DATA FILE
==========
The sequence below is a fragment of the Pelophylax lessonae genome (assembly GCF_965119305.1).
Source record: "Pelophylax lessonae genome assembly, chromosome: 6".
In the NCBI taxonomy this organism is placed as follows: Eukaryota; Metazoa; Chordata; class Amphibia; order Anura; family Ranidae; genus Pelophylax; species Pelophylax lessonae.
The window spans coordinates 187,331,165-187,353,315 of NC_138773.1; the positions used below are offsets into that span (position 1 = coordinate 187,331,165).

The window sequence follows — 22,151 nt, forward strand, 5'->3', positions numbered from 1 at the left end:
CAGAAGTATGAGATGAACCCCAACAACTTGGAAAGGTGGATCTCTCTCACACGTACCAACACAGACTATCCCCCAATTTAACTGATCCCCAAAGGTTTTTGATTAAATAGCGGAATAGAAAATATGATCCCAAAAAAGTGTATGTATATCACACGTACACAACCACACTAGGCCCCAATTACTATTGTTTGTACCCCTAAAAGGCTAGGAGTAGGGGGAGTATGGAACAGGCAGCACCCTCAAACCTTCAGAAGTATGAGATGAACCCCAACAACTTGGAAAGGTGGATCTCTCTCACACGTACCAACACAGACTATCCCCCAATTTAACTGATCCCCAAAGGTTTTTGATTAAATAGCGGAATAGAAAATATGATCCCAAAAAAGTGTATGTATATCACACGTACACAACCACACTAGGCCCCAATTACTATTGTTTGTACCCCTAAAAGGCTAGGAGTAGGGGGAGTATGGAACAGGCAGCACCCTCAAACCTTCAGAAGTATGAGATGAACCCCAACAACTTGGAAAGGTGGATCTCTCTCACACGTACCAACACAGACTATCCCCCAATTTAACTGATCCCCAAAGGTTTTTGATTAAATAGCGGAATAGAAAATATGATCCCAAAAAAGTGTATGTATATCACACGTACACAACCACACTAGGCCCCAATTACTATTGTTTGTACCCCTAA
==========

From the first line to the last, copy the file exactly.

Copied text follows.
The sequence below is a fragment of the Pelophylax lessonae genome (assembly GCF_965119305.1).
Source record: "Pelophylax lessonae genome assembly, chromosome: 6".
In the NCBI taxonomy this organism is placed as follows: Eukaryota; Metazoa; Chordata; class Amphibia; order Anura; family Ranidae; genus Pelophylax; species Pelophylax lessonae.
The window spans coordinates 187,331,165-187,353,315 of NC_138773.1; the positions used below are offsets into that span (position 1 = coordinate 187,331,165).

The window sequence follows — 22,151 nt, forward strand, 5'->3', positions numbered from 1 at the left end:
CAGAAGTATGAGATGAACCCCAACAACTTGGAAAGGTGGATCTCTCTCACACGTACCAACACAGACTATCCCCCAATTTAACTGATCCCCAAAGGTTTTTGATTAAATAGCGGAATAGAAAATATGATCCCAAAAAAGTGTATGTATATCACACGTACACAACCACACTAGGCCCCAATTACTATTGTTTGTACCCCTAAAAGGCTAGGAGTAGGGGGAGTATGGAACAGGCAGCACCCTCAAACCTTCAGAAGTATGAGATGAACCCCAACAACTTGGAAAGGTGGATCTCTCTCACACGTACCAACACAGACTATCCCCCAATTTAACTGATCCCCAAAGGTTTTTGATTAAATAGCGGAATAGAAAATATGATCCCAAAAAAGTGTATGTATATCACACGTACACAACCACACTAGGCCCCAATTACTATTGTTTGTACCCCTAAAAGGCTAGGAGTAGGGGGAGTATGGAACAGGCAGCACCCTCAAACCTTCAGAAGTATGAGATGAACCCCAACAACTTGGAAAGGTGGATCTCTCTCACACGTACCAACACAGACTATCCCCCAATTTAACTGATCCCCAAAGGTTTTTGATTAAATAGCGGAATAGAAAATATGATCCCAAAAAAGTGTATGTATATCACACGTACACAACCACACTAGGCCCCAATTACTATTGTTTGTACCCCTAA